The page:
The letters, 1856-1924, comprise the bulk of the collection and concern Owen's military service, his desire for historical accuracy regarding the role of Pickett's Division in the Gettysburg campaign, postwar Virginia politics, and his career in the Second Auditor's Office. Correspondents includes James Lawson Kemper, James Longstreet, Philip W. McKinney, William Mahone, Charles Marshall, Roger A. Pryor, and Frank G. Ruffin.

The military papers, 6 November 1862 - 8 August 1864, include letters, orders, and receipts of a military nature, especially concerning Union prisoners assembled for exchange at City Point. Lists of casualties and units at Gettysburg, n.d., include estimates of Union strength, company rosters, and lists of officers killed and wounded in Pickett's Charge. Diary, 10 February - 10 July 1863, traces the movements of the 18th Virginia Infantry Regiment from Petersburg through the retreat from Gettysburg.

Reminiscences are of Owen's service during the Civil War, Pickett's division, the Battle of South Mountain, and Pickett's Charge. James Whiteside papers, 1863-1893, include a discharge from the 46th Pennsylvania Militia Regiment, survey and plat of land in Charlotte County, receipts, and accounts.

The maps include a railroad map of the United States with an emphasis on distances between San Francisco and Richmond (before 1889); a plat of Old Point Comfort (1891); plats, surveys, and notes concerning early settlers in Prince Edward County (ca. 1728 - ca. 1783, n.d.); plats and maps of property in and near the town of Virso, Prince Edward and Lunenburg Counties (ca. 1920 - ca. 1924); and a map of the first day of the Battle of Gettysburg (1876). These maps are located in Map cabinet 22, drawer 1. The broadsides consist of: "To the Survivors of Pickett's Division," 15 December 1887, and "Garnett's Brigade," n.d. The lists of coupons issued under Acts of 1871, 1879, 1892 and paid into the Second Auditor's Office are printed forms, filled in. The broadside and lists of coupon are located in Map cabinet 22, drawer 1.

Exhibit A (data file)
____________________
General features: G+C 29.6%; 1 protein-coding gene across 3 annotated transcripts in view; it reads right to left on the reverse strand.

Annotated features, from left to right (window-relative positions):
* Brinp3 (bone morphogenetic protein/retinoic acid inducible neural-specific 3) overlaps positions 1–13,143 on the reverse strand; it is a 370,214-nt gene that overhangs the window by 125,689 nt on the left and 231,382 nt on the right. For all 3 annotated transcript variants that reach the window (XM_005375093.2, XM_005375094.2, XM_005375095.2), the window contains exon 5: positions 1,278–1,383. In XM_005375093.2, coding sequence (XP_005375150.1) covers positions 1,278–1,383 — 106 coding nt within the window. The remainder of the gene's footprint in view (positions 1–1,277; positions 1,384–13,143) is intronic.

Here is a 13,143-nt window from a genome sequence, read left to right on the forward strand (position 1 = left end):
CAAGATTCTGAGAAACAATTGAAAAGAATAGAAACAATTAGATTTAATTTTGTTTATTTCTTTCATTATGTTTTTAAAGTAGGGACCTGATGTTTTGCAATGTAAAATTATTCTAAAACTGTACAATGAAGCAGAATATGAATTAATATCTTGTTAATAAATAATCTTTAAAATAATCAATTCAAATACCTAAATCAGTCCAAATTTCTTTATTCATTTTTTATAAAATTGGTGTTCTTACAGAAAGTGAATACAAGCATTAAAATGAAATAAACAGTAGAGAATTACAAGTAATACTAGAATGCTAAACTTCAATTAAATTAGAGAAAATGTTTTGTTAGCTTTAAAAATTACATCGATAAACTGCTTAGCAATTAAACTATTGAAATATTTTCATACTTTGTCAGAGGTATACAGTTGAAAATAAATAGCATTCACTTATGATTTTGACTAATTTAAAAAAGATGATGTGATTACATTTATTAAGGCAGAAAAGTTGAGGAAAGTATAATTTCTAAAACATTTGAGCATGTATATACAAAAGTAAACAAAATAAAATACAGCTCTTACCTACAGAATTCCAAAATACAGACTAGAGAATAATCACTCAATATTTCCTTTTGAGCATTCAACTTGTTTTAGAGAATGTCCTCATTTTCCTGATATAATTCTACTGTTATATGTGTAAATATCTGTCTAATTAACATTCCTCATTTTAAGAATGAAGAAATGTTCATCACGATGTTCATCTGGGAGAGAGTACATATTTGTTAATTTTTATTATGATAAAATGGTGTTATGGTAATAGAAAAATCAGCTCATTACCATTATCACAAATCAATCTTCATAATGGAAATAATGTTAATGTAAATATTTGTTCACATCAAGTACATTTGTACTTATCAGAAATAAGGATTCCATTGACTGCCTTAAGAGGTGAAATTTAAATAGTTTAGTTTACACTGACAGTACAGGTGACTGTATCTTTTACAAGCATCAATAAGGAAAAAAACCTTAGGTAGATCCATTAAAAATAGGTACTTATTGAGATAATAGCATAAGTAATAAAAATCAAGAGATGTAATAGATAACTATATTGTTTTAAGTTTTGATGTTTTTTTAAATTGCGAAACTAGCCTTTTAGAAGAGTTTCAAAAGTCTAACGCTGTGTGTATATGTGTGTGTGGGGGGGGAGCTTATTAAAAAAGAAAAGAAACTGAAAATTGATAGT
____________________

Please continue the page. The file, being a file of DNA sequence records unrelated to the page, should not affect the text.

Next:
Organization

Organized into the following sixteen series: I. Ann Owen Papers, 1822, 1825. II. Letters, 1856-1924. III. Land Records, 1894-1928. IV. Military Papers, 1862-1864. V. Lists of Casualties and Units at Gettysburg. VI. Diary, 10 February-10 July 1863. VII. Reminiscences. VIII. Draft of Articles. IX. Poetry. X. Newspaper. XI. Photographs. XII. James Whiteside Papers, 1863-1893. XIII. Plat Books. XIV. Maps. XV. Broadsides. XVI. Second Auditor's Office.

Contents List

Series I: Ann Owen Papers, 1822, 1825
  • Folder 1
    Will, 29 April 1822
    8 p.
    Of Ann Owen, Prince Edward County, Virginia. Proved 21 November 1825.
  • Folder 1
    Inventory and appraisement of estate, 28 November 1825
    7 p.
    Of Ann Owen, Prince Edward County, Virginia.
Series II: Letters, 1856-1924
  • Folder 2
    5 July 1856
    3 p.
    Henry T. Owen, Blacksburg, Virginia, to his wife [Harriet Owen], concerning his trip, the view from Peaks of Otter, and the quality of the land and crops in the area.
  • Folder 2
    28 August 1861
    4 p.
    Henry T. Owen, "Camp near Centreville" [Fairfax County], Virginia, to his wife [Harriet Owen], on his own recent illness, the myth of rampant sickness in the army, his objections to married men in service, financial matters, and education.
  • Folder 2
    9 October 1861
    2 p.
    Henry T. Owen, Fairfax Court House, Virginia, to his wife [Harriet Owen], sending a bag of chestnuts, discussing financial affairs, commenting on the possibilities of a battle, and mentioning that his case (not described) has not yet been brought before a court martial.
  • Folder 2
    7-8 November 1861
    4 p.
    Henry T. Owen, Centreville, Virginia, to his wife [Harriet Owen], concerning family financial affairs, and describing the departure of his former lawyer and the postponement of his trial.
  • Folder 2
    12 March 1862
    2 p.
    Henry T. Owen, Camp Wise, Richmond, Virginia, to Harriet Owen, reporting rumors of retreat from Manassas.
  • Folder 2